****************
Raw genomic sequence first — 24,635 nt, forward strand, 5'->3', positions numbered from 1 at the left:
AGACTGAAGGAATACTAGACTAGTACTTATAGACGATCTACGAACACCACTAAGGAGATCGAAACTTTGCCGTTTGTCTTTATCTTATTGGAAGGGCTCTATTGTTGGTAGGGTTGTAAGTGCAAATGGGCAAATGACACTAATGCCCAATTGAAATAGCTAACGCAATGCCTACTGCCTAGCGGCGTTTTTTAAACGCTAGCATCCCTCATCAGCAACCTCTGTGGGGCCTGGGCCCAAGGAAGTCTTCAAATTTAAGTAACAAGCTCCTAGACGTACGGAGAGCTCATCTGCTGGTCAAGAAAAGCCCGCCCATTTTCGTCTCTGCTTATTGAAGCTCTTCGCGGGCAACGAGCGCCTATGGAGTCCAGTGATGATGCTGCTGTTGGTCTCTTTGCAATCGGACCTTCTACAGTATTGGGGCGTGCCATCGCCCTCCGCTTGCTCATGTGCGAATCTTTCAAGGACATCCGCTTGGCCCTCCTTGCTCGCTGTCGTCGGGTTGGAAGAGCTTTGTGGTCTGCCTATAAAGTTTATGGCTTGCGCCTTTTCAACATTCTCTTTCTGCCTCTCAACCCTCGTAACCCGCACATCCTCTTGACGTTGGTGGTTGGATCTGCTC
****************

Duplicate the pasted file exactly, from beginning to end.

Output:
Raw genomic sequence first — 24,635 nt, forward strand, 5'->3', positions numbered from 1 at the left:
AGACTGAAGGAATACTAGACTAGTACTTATAGACGATCTACGAACACCACTAAGGAGATCGAAACTTTGCCGTTTGTCTTTATCTTATTGGAAGGGCTCTATTGTTGGTAGGGTTGTAAGTGCAAATGGGCAAATGACACTAATGCCCAATTGAAATAGCTAACGCAATGCCTACTGCCTAGCGGCGTTTTTTAAACGCTAGCATCCCTCATCAGCAACCTCTGTGGGGCCTGGGCCCAAGGAAGTCTTCAAATTTAAGTAACAAGCTCCTAGACGTACGGAGAGCTCATCTGCTGGTCAAGAAAAGCCCGCCCATTTTCGTCTCTGCTTATTGAAGCTCTTCGCGGGCAACGAGCGCCTATGGAGTCCAGTGATGATGCTGCTGTTGGTCTCTTTGCAATCGGACCTTCTACAGTATTGGGGCGTGCCATCGCCCTCCGCTTGCTCATGTGCGAATCTTTCAAGGACATCCGCTTGGCCCTCCTTGCTCGCTGTCGTCGGGTTGGAAGAGCTTTGTGGTCTGCCTATAAAGTTTATGGCTTGCGCCTTTTCAACATTCTCTTTCTGCCTCTCAACCCTCGTAACCCGCACATCCTCTTGACGTTGGTGGTTGGATCTGCTC